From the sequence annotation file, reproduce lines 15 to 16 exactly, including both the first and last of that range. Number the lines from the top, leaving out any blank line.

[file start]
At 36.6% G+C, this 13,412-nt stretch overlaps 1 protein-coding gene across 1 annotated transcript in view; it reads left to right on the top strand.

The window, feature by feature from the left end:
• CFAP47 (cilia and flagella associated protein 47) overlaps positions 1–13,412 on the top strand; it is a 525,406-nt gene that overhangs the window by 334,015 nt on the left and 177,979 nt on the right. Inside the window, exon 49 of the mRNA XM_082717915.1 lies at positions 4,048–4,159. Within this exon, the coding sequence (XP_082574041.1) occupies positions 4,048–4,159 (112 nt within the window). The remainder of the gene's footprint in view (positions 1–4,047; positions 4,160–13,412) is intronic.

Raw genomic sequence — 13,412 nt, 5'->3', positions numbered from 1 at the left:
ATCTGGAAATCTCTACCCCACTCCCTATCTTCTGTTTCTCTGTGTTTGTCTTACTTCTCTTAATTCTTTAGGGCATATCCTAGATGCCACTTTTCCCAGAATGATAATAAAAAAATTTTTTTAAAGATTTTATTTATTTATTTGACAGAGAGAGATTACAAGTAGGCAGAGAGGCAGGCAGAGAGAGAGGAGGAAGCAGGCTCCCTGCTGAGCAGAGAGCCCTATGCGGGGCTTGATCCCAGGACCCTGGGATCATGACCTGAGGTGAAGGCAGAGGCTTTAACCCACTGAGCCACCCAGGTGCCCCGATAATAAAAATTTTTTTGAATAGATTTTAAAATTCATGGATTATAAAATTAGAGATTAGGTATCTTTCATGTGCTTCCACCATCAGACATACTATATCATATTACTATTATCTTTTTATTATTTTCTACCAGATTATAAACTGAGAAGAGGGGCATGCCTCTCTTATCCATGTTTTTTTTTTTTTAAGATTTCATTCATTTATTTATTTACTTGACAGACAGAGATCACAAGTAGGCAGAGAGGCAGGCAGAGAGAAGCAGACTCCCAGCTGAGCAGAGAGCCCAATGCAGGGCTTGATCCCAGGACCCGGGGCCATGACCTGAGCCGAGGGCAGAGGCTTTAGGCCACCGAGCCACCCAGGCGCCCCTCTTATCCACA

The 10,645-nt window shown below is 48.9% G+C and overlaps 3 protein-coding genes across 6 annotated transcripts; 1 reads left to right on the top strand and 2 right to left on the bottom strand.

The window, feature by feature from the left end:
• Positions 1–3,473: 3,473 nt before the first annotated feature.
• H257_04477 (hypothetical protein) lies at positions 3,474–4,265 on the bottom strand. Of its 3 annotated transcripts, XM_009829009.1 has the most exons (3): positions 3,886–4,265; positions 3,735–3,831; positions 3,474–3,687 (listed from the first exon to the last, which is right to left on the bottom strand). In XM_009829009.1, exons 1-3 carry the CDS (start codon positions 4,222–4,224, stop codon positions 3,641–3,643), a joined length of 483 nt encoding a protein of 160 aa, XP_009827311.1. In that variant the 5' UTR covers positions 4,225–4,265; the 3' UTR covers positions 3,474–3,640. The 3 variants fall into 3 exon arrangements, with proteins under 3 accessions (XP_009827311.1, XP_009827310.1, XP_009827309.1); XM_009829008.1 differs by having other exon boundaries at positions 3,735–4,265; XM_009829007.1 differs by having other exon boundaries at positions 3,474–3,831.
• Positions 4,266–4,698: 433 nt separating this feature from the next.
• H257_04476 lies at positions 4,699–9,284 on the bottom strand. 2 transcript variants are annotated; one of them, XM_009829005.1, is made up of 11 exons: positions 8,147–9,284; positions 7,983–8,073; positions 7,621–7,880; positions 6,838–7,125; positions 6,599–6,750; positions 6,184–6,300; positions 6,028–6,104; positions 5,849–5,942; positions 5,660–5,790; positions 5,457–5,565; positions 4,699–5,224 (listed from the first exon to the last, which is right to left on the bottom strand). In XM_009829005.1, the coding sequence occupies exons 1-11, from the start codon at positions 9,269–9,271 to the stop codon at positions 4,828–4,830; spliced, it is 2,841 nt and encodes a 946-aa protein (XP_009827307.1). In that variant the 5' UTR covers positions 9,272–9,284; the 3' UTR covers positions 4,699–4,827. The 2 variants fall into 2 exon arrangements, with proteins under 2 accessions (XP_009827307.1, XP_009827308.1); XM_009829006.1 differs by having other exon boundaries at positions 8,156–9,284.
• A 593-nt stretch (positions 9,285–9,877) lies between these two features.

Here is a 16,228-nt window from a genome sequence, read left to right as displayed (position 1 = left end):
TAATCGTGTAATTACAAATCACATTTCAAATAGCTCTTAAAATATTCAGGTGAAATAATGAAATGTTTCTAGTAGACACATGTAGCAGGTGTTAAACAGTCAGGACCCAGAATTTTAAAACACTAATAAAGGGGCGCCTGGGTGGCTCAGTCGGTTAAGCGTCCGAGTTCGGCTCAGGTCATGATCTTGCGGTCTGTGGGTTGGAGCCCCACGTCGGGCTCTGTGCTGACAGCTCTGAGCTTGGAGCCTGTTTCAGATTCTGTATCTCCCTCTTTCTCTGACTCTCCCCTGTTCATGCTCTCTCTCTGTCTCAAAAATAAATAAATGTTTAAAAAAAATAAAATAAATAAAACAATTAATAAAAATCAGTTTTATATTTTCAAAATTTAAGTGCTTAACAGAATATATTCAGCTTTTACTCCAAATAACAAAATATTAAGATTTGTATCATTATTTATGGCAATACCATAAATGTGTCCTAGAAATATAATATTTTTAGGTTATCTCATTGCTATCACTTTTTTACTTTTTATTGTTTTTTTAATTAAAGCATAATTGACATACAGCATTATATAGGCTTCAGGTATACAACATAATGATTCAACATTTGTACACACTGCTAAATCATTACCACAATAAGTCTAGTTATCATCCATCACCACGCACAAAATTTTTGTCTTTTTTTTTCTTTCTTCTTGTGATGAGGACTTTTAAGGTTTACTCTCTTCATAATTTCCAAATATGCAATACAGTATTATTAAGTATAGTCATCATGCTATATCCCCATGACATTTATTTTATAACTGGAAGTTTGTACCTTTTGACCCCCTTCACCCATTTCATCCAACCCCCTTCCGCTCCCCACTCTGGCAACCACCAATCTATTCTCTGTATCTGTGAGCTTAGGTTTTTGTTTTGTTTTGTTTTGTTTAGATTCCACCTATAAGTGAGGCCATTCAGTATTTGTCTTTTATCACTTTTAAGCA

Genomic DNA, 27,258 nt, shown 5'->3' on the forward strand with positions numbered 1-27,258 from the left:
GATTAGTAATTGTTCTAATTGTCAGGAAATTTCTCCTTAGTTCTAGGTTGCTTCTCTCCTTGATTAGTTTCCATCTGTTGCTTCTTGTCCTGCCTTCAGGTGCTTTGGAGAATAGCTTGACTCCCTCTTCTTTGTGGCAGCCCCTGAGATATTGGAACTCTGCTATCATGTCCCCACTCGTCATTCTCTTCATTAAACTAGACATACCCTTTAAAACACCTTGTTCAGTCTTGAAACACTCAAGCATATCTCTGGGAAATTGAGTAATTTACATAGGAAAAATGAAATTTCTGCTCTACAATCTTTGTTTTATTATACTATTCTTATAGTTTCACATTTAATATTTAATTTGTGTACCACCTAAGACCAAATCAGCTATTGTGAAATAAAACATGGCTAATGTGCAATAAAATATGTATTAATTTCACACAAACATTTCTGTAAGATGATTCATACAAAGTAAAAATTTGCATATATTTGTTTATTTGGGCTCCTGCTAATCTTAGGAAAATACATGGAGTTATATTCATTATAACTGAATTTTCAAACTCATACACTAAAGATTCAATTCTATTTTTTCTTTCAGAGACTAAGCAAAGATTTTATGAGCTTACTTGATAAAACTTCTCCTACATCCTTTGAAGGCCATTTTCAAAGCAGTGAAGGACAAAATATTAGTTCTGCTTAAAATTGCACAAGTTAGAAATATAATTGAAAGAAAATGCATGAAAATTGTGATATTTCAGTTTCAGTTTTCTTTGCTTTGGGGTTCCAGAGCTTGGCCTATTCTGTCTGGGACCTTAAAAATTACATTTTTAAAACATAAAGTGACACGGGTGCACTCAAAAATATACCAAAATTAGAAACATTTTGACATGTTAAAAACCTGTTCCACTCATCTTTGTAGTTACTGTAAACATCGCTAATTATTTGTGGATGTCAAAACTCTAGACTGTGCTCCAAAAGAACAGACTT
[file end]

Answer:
Genomic DNA, 27,258 nt, shown 5'->3' on the forward strand with positions numbered 1-27,258 from the left:
GATTAGTAATTGTTCTAATTGTCAGGAAATTTCTCCTTAGTTCTAGGTTGCTTCTCTCCTTGATTAGTTTCCATCTGTTGCTTCTTGTCCTGCCTTCAGGTGCTTTGGAGAATAGCTTGACTCCCTCTTCTTTGTGGCAGCCCCTGAGATATTGGAACTCTGCTATCATGTCCCCACTCGTCATTCTCTTCATTAAACTAGACATACCCTTTAAAACACCTTGTTCAGTCTTGAAACACTCAAGCATATCTCTGGGAAATTGAGTAATTTACATAGGAAAAATGAAATTTCTGCTCTACAATCTTTGTTTTATTATACTATTCTTATAGTTTCACATTTAATATTTAATTTGTGTACCACCTAAGACCAAATCAGCTATTGTGAAATAAAACATGGCTAATGTGCAATAAAATATGTATTAATTTCACACAAACATTTCTGTAAGATGATTCATACAAAGTAAAAATTTGCATATATTTGTTTATTTGGGCTCCTGCTAATCTTAGGAAAATACATGGAGTTATATTCATTATAACTGAATTTTCAAACTCATACACTAAAGATTCAATTCTATTTTTTCTTTCAGAGACTAAGCAAAGATTTTATGAGCTTACTTGATAAAACTTCTCCTACATCCTTTGAAGGCCATTTTCAAAGCAGTGAAGGACAAAATATTAGTTCTGCTTAAAATTGCACAAGTTAGAAATATAATTGAAAGAAAATGCATGAAAATTGTGATATTTCAGTTTCAGTTTTCTTTGCTTTGGGGTTCCAGAGCTTGGCCTATTCTGTCTGGGACCTTAAAAATTACATTTTTAAAACATAAAGTGACACGGGTGCACTCAAAAATATACCAAAATTAGAAACATTTTGACATGTTAAAAACCTGTTCCACTCATCTTTGTAGTTACTGTAAACATCGCTAATTATTTGTGGATGTCAAAACTCTAGACTGTGCTCCAAAAGAACAGACTT